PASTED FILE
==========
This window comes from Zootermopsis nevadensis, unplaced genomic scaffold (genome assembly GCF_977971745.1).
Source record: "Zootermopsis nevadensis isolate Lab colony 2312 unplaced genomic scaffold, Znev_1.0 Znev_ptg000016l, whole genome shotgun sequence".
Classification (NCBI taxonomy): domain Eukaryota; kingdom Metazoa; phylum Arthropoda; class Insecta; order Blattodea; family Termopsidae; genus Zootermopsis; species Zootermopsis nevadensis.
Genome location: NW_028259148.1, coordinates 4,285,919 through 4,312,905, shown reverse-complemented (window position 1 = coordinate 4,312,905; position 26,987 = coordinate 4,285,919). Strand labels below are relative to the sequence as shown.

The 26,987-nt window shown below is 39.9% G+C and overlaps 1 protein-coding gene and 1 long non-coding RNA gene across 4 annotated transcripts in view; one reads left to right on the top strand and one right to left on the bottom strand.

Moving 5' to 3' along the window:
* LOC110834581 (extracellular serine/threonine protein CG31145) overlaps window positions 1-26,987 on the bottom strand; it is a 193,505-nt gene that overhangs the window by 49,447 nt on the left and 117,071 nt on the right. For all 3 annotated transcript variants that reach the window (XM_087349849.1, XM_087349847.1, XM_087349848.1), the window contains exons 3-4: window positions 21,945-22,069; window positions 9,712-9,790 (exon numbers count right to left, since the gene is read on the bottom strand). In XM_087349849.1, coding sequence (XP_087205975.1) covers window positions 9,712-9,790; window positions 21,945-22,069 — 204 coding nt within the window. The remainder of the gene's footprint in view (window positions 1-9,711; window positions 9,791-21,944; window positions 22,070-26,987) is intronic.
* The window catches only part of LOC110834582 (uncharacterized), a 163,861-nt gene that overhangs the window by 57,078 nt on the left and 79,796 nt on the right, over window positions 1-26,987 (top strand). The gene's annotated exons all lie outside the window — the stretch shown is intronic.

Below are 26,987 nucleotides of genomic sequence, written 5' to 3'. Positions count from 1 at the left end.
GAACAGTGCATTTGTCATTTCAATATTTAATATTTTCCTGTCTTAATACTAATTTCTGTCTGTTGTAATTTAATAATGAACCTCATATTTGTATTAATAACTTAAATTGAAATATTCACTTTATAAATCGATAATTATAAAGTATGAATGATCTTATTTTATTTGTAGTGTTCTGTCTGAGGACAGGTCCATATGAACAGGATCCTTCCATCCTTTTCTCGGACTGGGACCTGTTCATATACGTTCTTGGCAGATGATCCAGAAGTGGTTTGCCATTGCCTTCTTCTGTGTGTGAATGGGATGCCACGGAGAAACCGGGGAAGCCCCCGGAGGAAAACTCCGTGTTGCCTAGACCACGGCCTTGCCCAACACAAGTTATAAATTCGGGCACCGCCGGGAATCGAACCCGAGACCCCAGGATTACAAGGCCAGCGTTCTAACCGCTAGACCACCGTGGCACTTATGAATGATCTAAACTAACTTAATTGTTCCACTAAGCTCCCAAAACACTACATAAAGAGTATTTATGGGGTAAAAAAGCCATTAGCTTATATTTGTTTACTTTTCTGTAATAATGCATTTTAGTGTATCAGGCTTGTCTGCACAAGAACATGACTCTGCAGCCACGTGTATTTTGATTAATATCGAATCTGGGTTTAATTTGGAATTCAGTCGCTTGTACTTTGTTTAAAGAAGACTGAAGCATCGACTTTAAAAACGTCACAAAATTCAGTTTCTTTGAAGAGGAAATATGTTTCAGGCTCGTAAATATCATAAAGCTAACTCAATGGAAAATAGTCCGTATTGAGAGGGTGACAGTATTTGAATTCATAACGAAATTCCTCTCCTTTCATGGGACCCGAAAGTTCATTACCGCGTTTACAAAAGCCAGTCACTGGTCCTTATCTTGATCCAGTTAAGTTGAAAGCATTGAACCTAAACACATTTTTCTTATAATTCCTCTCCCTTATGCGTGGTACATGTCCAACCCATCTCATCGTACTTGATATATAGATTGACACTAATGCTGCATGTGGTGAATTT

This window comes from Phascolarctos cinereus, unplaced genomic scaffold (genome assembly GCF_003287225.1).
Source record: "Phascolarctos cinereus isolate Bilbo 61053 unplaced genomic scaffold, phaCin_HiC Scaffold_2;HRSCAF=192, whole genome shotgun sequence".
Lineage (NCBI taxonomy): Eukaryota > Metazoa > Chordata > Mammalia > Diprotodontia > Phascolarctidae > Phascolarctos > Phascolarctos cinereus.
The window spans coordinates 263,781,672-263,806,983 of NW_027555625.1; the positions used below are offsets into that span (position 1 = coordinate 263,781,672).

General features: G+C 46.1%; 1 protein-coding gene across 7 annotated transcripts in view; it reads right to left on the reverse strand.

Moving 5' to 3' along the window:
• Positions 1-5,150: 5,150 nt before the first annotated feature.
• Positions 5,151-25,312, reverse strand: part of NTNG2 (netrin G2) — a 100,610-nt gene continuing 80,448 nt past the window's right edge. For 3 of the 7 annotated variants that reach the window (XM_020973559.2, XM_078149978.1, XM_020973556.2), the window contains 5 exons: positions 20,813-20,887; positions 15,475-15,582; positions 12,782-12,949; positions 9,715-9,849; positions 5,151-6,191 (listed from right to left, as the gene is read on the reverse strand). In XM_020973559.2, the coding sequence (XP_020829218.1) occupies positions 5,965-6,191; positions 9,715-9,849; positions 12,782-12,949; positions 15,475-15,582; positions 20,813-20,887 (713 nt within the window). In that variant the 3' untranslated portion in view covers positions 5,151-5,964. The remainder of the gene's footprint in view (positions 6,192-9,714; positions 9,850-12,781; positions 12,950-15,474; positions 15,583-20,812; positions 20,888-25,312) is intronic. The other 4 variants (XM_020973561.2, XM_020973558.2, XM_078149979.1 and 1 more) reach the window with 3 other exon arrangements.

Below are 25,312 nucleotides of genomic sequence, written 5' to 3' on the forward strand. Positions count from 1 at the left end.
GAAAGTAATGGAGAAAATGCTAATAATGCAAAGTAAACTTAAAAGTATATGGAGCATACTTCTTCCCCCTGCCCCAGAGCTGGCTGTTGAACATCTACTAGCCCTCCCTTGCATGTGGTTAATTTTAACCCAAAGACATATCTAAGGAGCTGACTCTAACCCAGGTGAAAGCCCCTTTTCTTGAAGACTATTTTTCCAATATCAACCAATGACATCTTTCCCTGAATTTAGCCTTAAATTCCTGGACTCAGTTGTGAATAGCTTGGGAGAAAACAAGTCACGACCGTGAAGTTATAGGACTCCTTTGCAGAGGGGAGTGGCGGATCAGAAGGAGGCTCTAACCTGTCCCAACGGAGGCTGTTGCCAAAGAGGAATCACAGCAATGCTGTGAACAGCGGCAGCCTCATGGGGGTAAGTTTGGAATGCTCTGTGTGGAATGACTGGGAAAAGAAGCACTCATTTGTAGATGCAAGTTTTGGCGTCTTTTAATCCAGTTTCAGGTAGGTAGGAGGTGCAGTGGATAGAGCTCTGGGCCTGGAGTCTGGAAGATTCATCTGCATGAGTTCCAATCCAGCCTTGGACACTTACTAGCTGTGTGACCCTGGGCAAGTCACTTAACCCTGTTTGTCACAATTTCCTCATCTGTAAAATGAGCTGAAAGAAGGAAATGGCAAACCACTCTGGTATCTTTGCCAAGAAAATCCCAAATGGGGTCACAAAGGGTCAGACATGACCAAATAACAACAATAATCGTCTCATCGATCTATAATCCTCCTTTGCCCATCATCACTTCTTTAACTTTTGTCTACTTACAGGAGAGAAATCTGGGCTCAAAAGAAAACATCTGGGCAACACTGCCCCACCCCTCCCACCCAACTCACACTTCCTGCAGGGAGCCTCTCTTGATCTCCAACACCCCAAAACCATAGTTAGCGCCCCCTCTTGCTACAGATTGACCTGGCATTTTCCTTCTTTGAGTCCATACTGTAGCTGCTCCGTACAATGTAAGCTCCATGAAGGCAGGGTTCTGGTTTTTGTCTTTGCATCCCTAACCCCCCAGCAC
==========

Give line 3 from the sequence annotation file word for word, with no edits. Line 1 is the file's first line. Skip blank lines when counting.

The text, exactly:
Classification (NCBI taxonomy): domain Eukaryota; kingdom Metazoa; phylum Arthropoda; class Insecta; order Blattodea; family Termopsidae; genus Zootermopsis; species Zootermopsis nevadensis.